National Korea Maritime & Ocean University Researchers Develop a New Control Method That Optimizes Autonomous Ship Navigation


The study of ship manoeuvring at sea has long been the central focus of the shipping industry. With the rapid advancements in remote control, communication technologies and artificial intelligence, the concept of Maritime Autonomous Surface Ships (MASS) has emerged as a promising solution for autonomous marine navigation. This shift highlights the growing need for optimal control models for autonomous ship manoeuvring.

Designing a control system for time-efficient ship manoeuvring is one of the most difficult challenges in autonomous ship control. While many studies have investigated this problem and proposed various control methods, including Model Predictive Control (MPC), most have focused on control in calm waters, which do not represent real operating conditions. At sea, ships are continuously affected by different external loads, with loads from sea waves being the most significant factor affecting manoeuvring performance.

To address this gap, a team of researchers, led by Assistant Professor Daejeong Kim from the Division of Navigation Convergence Studies at the Korea Maritime & Ocean University in South Korea, designed a novel time-optimal control method for MASS. “Our control model accounts for various forces that act on the ship, enabling MASS to better navigate and track targets in dynamic sea conditions,” says Dr. Kim. Their study was made available online on January 05, 2024, and published in Volume 293 of the journal Ocean Engineering on February 01, 2024.

At the heart of this innovative control system is a comprehensive mathematical ship model that accounts for various forces in the sea, including wave loads, acting on key parts of a ship such as the hull, propellers, and rudders. However, this model cannot be directly used to optimise the manoeuvring time. For this, the researchers developed a novel time optimisation model that transforms the mathematical model from a temporal formulation to a spatial one. This successfully optimises the manoeuvring time.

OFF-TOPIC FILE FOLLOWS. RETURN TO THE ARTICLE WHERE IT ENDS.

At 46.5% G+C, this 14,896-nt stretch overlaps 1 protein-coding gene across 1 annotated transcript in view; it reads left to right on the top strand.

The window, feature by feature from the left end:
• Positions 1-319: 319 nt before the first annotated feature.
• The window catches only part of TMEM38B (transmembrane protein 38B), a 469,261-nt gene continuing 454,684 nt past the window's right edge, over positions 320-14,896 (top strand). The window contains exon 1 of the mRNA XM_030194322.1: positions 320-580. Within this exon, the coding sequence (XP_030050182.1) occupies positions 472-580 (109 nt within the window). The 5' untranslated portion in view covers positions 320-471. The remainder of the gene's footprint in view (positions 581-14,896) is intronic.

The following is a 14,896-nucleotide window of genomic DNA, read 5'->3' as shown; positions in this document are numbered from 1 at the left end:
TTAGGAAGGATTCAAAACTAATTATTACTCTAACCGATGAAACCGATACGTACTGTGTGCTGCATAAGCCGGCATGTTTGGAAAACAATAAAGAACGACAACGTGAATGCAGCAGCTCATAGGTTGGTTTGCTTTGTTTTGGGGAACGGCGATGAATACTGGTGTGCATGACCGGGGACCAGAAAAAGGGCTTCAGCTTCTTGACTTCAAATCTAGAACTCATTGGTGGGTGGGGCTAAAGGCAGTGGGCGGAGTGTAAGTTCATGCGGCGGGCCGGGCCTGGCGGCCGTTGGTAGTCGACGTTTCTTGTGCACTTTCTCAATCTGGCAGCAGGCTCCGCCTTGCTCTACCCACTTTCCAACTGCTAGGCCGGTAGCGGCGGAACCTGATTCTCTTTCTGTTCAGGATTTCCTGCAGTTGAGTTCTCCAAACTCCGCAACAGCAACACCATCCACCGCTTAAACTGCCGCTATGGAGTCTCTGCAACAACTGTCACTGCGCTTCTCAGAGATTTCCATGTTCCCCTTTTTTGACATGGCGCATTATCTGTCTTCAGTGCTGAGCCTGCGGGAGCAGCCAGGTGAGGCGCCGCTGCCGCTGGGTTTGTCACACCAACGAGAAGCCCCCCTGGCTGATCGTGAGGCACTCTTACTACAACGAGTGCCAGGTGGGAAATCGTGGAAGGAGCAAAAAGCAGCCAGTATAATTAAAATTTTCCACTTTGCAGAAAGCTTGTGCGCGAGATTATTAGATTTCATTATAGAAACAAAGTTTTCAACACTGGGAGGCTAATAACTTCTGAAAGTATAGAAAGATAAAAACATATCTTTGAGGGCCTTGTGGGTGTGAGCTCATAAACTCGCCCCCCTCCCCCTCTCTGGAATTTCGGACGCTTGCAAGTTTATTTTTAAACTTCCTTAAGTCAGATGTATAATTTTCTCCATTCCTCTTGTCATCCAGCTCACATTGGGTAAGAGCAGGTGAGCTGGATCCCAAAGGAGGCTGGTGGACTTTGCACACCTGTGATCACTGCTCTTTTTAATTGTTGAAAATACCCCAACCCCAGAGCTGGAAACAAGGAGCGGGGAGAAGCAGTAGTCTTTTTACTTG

These two models were integrated into a nonlinear MPC controller to achieve time-optimal control. They tested this controller by simulating a real ship model navigating in the sea with different wave loads. Additionally, for effective course planning and tracking researchers proposed three control strategies: Strategy A excluded wave loads during both the planning and tracking stages, serving as a reference; Strategy B included wave loads only in the planning stage, and Strategy C included wave loads in both stages, measuring their influence on both propulsion and steering.

Experiments revealed that wave loads increased the expected manoeuvring time on both strategies B and C. Comparing the two strategies, the researchers found strategy B to be simpler with lower performance than strategy C, with the latter being more reliable. However, strategy C places an additional burden on the controller by including wave load prediction in the planning stage.

Our method enhances the efficiency and safety of autonomous vessel operations and potentially reduces shipping costs and carbon emissions, benefiting various sectors of the economy,” remarks Dr. Kim, highlighting the potential of this study. “Overall, our study addresses a critical gap in autonomous ship manoeuvring which could contribute to the development of a more technologically advanced maritime industry.”